... 3, result.splitlines(), key=lambda x: float(x.split()[-1])
... )
>>>
>>> print("\n".join(top_3))
Nafissatou THIAM (BEL) 6810
Jessica ENNIS HILL (GBR) 6775
Brianne THEISEN EATON (CAN) 6653
```

`result`

is a string in which individual data in separated by newline. `result.splitlines()`

converted this string into a list of strings where each element consists of athlete name and score, separated by tabs. Now, the `key`

function specifies to use the floating point score for comparison.

- nsmallest()

This function has similar parameters as `nlargest()`

function, but returns *n* largest elements.

Syntax:

```
heapq.nsmallest(n, iterable, key=None)
```

**Note:** The last two functions, `nlargest()`

and `nsmallest()`

, performs best for smaller values of n. For larger values, it is more efficient to use `sorted()`

function. Also, when only min or max element is needed, i.e. for n=1, using built-in `min()`

or `max()`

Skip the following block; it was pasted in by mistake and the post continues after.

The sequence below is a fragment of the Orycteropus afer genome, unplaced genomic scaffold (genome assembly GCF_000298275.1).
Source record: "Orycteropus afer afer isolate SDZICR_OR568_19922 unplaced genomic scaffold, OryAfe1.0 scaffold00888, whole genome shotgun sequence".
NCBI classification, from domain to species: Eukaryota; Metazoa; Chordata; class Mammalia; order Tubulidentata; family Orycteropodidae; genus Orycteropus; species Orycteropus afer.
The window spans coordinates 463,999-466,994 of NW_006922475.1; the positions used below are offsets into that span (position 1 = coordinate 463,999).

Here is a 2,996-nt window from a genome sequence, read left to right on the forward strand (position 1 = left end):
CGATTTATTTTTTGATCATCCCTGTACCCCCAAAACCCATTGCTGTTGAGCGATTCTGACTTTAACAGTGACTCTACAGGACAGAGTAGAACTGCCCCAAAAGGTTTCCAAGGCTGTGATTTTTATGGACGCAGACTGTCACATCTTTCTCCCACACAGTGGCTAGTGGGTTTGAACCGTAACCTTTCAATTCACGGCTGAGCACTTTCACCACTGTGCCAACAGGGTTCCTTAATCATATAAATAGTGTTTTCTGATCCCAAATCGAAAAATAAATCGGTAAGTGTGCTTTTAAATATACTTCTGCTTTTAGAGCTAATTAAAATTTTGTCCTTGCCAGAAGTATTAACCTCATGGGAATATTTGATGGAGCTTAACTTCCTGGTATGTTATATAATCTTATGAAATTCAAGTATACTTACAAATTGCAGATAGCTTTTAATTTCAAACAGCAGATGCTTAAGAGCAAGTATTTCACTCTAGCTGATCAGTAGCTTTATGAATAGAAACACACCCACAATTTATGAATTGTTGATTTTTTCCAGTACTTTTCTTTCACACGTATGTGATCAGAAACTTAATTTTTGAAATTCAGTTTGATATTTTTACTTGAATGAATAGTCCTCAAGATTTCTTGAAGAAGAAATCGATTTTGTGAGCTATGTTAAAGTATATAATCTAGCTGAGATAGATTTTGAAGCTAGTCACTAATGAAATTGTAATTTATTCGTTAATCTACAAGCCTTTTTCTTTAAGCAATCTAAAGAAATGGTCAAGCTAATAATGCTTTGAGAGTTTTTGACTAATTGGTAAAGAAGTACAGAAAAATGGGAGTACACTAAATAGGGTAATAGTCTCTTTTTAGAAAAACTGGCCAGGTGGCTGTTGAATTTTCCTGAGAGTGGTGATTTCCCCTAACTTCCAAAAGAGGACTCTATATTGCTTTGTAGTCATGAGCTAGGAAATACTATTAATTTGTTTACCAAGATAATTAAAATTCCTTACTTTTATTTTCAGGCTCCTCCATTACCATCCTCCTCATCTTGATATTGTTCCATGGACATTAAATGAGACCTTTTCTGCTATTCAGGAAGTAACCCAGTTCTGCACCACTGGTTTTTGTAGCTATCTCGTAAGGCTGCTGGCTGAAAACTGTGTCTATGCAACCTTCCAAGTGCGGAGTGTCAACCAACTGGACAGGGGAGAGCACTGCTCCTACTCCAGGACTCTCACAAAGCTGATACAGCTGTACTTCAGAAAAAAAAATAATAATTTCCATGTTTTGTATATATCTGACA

functions is suggested. Also, if repeated usage of these functions is required, it is more efficient to convert the iterable into an actual heap.

### Applications of heapq module

- Implementing schedulers, as shown in one of the emaxples above.
- Implementing priority queues.
- It also has several other usage in areas like Artificial Intelligence (AI), Machine Learning (ML), etc.
- Some optimization problems.

### Exercise:

**It is highly recommended to try these problems yourselves before consulting the solution.**

- Implement heapsort algorithm.

Solution:

```
import heapq as hq
def heapsort(iterable):
heap = []
for item in iterable:
hq.heappush(heap, item)
return [hq.heappop(heap) for i in range(len(heap))]
```